Moodlepreneur Monday: Use This 7-Step Checklist To Create A Moodle eLearning Practice

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elearning practice

Establishing a name in the Moodleverse takes patience and effort. There is no substitution for practice, it’s true. But beware: not all time spending on development, business development, or content creation is equal.

WIRIS

The folks over at Paradiso recently posted about 7 steps for implementing new training programs. We believe you can reframe their valuable advice in the context of your Moodle career. A practical approach, with a clear sequence of steps, will improve the speed and quality of decisions made by your clients, your students, and you.

1. Assess your needs… and the market’s

Gather all possible information about the people you are dealing with. In e-learning, users and purchase decision makers being different people is the general rule. So survey both. Find out what do organizations want from it, and students expectations about the ride.

2. Plan the courses… and the pitch

Stories come a long way when you want to involve people into a journey. Which is what you are bringing them into. This applies for the students and the organization. Imagine the future of your client by the impact your Moodle course will have on the trainees. Finally, envision yourself. A new course must feel like a new personal growth opportunity.

3. Get a (Moodle) LMS

Look up the list of Moodle Partners to see which is a better suit for your needs. If your project is small or you want to begin a small test, you can always find expert Moodle freelancers online. Or, if you have the stamina, learn to set up one yourself!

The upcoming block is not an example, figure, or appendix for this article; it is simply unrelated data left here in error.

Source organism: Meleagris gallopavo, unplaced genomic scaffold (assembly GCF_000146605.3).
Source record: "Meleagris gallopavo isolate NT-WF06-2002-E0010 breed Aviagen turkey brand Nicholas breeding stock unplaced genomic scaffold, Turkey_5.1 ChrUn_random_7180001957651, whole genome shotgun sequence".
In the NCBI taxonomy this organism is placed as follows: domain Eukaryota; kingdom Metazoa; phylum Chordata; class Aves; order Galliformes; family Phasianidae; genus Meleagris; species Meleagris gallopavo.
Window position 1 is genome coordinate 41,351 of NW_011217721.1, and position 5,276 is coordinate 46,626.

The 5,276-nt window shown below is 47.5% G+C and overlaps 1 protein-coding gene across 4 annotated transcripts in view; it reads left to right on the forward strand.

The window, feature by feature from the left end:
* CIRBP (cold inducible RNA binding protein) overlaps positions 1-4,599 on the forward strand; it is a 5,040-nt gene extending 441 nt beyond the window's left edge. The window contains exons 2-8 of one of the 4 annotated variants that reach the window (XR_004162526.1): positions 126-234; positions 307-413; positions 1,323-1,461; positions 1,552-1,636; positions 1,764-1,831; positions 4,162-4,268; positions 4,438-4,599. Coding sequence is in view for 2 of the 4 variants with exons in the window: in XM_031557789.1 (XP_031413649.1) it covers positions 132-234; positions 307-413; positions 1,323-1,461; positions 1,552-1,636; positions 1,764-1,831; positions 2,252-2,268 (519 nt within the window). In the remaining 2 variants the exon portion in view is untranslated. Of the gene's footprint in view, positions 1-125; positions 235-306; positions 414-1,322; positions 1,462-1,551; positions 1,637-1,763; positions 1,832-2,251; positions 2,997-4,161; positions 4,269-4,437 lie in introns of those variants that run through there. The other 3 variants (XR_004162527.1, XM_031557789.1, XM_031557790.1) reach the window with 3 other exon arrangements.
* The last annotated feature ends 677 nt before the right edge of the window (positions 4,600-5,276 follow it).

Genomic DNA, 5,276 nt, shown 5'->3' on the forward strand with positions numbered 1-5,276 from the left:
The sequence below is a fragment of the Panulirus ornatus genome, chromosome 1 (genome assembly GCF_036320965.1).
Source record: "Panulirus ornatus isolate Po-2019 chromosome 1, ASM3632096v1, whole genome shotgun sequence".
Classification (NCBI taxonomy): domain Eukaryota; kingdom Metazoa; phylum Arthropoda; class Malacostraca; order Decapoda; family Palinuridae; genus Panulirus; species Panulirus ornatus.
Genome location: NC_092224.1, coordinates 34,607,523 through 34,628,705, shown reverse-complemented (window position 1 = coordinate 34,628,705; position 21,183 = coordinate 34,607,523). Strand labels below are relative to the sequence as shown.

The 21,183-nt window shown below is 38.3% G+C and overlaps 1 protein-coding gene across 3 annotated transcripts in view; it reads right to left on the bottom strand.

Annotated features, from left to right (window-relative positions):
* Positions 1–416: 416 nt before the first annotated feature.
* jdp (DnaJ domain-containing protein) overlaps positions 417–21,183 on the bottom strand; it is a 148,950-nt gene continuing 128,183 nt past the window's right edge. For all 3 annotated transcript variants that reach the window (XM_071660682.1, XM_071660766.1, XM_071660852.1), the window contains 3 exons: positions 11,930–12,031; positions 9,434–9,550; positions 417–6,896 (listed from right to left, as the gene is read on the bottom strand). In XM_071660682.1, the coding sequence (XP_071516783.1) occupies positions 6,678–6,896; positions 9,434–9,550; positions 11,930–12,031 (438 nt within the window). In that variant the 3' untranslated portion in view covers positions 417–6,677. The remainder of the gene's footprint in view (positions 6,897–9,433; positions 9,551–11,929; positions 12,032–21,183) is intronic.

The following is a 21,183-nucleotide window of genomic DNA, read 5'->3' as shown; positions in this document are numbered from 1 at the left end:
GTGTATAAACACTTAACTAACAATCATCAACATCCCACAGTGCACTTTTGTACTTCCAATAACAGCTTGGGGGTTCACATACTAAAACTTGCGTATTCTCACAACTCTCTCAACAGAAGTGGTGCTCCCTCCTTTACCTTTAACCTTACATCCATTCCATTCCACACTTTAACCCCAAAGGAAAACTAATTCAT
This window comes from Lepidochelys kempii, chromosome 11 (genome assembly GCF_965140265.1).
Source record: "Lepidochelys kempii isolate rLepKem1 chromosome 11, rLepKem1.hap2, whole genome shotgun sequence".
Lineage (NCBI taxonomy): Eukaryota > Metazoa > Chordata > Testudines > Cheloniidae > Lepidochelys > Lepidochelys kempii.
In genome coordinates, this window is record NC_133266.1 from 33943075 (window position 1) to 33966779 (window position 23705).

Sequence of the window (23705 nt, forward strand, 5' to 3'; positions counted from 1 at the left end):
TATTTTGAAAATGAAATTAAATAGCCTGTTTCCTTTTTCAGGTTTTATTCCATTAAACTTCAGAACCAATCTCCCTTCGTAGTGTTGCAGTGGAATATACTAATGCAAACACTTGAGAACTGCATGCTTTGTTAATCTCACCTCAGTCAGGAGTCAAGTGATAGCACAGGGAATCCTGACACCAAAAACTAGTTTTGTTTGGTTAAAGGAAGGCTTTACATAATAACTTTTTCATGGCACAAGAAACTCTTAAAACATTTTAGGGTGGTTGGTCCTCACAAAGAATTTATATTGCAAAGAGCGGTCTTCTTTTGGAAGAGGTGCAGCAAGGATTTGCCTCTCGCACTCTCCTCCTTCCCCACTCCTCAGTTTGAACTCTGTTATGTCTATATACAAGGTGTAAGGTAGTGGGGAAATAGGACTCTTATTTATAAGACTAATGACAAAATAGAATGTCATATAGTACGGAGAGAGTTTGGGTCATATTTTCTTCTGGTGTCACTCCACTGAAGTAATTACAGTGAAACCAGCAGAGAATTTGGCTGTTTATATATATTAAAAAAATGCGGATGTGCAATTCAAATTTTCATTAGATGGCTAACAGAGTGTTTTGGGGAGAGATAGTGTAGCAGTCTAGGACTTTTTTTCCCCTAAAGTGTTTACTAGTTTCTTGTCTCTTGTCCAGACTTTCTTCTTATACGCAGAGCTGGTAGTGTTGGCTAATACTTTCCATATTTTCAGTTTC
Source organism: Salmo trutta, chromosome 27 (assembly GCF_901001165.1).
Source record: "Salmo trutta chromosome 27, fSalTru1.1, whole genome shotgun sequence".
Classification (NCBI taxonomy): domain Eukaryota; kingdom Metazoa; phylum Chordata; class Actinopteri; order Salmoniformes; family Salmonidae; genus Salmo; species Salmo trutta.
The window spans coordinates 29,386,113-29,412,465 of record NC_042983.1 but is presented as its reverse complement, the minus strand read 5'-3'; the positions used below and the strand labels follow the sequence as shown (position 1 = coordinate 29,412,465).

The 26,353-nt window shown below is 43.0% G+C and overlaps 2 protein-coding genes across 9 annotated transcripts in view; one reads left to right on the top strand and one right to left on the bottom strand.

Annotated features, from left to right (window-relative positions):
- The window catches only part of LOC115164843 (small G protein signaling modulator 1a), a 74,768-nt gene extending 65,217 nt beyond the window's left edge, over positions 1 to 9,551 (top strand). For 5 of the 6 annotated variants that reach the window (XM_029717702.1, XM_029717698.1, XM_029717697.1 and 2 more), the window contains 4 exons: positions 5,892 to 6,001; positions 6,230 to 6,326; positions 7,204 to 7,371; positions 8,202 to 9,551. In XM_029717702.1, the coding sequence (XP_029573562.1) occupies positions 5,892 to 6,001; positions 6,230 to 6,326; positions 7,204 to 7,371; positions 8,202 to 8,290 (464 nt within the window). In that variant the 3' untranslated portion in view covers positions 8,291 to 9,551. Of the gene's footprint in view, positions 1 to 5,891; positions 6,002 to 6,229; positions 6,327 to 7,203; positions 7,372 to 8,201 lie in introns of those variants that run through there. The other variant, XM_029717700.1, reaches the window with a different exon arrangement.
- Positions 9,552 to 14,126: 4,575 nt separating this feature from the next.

4. Create content… and curate some of it, it’s OK

eLearning expertise takes much more than content authority. Decide how you will split your efforts between materials, assessments, rewards, engagement and interactivity. If sourcing existing content saves you time, go ahead, just remember to always keep it meaningful (and give attribution, of course!)

5. Deploy your content… with a careful focus on sequence and pacing

Students no matter their age or situation, overwhelm easily. Sort topics by the level of difficulty. Give few (one or two) challenges at a time. Depending on the subject, they can be in ascending, descending or varying order of hardness. And remember the journey. Will it have surprises and unexpected twists?

6. Overcommunicate… with everyone involved

Give your students every possible way to keep informed as your course unfolds. This goes for the clients, too. Keep and ear on the ground and don’t be afraid of making improvements over the course of the journey. Sometimes doing small changes to please the powers that be will put you in a better place, and shows that you care. But don’t forget that, while not always realistic, your most important commitment is with skill advancement.

7. Measure and improve… also known as Build Measure Learn Repeat

After completing a Moodle course, reward yourself with some time alone. Think about the new discoveries you made, and the best ways to apply them in your next course. Take the opportunity to be honest with yourself, acknowledge what went wrong. Learn from that too. In our experience, you will have plenty of material for a new course.

If you’d like to view the original video created by Paradiso for these ideas, check it out below:


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